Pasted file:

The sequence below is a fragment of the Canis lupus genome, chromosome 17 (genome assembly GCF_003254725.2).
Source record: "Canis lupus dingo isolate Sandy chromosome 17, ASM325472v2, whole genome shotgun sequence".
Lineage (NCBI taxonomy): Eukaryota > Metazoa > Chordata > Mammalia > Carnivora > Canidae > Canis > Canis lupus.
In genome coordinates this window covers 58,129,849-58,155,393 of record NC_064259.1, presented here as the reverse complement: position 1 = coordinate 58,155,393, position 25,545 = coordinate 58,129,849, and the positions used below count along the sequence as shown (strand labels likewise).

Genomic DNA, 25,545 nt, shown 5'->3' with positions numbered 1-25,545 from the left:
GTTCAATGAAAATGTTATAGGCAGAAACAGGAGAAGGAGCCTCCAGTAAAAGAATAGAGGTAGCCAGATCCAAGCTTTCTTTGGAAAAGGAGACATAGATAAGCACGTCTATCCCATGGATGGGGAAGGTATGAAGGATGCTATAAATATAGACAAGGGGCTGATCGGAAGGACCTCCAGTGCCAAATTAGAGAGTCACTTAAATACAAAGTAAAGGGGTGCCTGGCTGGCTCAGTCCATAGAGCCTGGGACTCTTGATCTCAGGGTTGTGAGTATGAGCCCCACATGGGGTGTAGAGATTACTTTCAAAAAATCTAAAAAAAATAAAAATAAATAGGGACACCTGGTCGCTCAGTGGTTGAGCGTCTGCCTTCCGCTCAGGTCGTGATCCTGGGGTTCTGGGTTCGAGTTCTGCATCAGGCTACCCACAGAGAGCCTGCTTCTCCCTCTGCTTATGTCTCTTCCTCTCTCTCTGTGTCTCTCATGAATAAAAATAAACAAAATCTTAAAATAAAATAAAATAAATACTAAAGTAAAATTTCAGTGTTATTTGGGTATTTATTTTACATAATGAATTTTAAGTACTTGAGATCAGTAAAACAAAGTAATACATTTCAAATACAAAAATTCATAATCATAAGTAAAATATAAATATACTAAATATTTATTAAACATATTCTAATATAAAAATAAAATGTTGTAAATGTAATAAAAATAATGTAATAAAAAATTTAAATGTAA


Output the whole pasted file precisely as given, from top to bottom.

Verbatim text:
The sequence below is a fragment of the Canis lupus genome, chromosome 17 (genome assembly GCF_003254725.2).
Source record: "Canis lupus dingo isolate Sandy chromosome 17, ASM325472v2, whole genome shotgun sequence".
Lineage (NCBI taxonomy): Eukaryota > Metazoa > Chordata > Mammalia > Carnivora > Canidae > Canis > Canis lupus.
In genome coordinates this window covers 58,129,849-58,155,393 of record NC_064259.1, presented here as the reverse complement: position 1 = coordinate 58,155,393, position 25,545 = coordinate 58,129,849, and the positions used below count along the sequence as shown (strand labels likewise).

Genomic DNA, 25,545 nt, shown 5'->3' with positions numbered 1-25,545 from the left:
GTTCAATGAAAATGTTATAGGCAGAAACAGGAGAAGGAGCCTCCAGTAAAAGAATAGAGGTAGCCAGATCCAAGCTTTCTTTGGAAAAGGAGACATAGATAAGCACGTCTATCCCATGGATGGGGAAGGTATGAAGGATGCTATAAATATAGACAAGGGGCTGATCGGAAGGACCTCCAGTGCCAAATTAGAGAGTCACTTAAATACAAAGTAAAGGGGTGCCTGGCTGGCTCAGTCCATAGAGCCTGGGACTCTTGATCTCAGGGTTGTGAGTATGAGCCCCACATGGGGTGTAGAGATTACTTTCAAAAAATCTAAAAAAAATAAAAATAAATAGGGACACCTGGTCGCTCAGTGGTTGAGCGTCTGCCTTCCGCTCAGGTCGTGATCCTGGGGTTCTGGGTTCGAGTTCTGCATCAGGCTACCCACAGAGAGCCTGCTTCTCCCTCTGCTTATGTCTCTTCCTCTCTCTCTGTGTCTCTCATGAATAAAAATAAACAAAATCTTAAAATAAAATAAAATAAATACTAAAGTAAAATTTCAGTGTTATTTGGGTATTTATTTTACATAATGAATTTTAAGTACTTGAGATCAGTAAAACAAAGTAATACATTTCAAATACAAAAATTCATAATCATAAGTAAAATATAAATATACTAAATATTTATTAAACATATTCTAATATAAAAATAAAATGTTGTAAATGTAATAAAAATAATGTAATAAAAAATTTAAATGTAA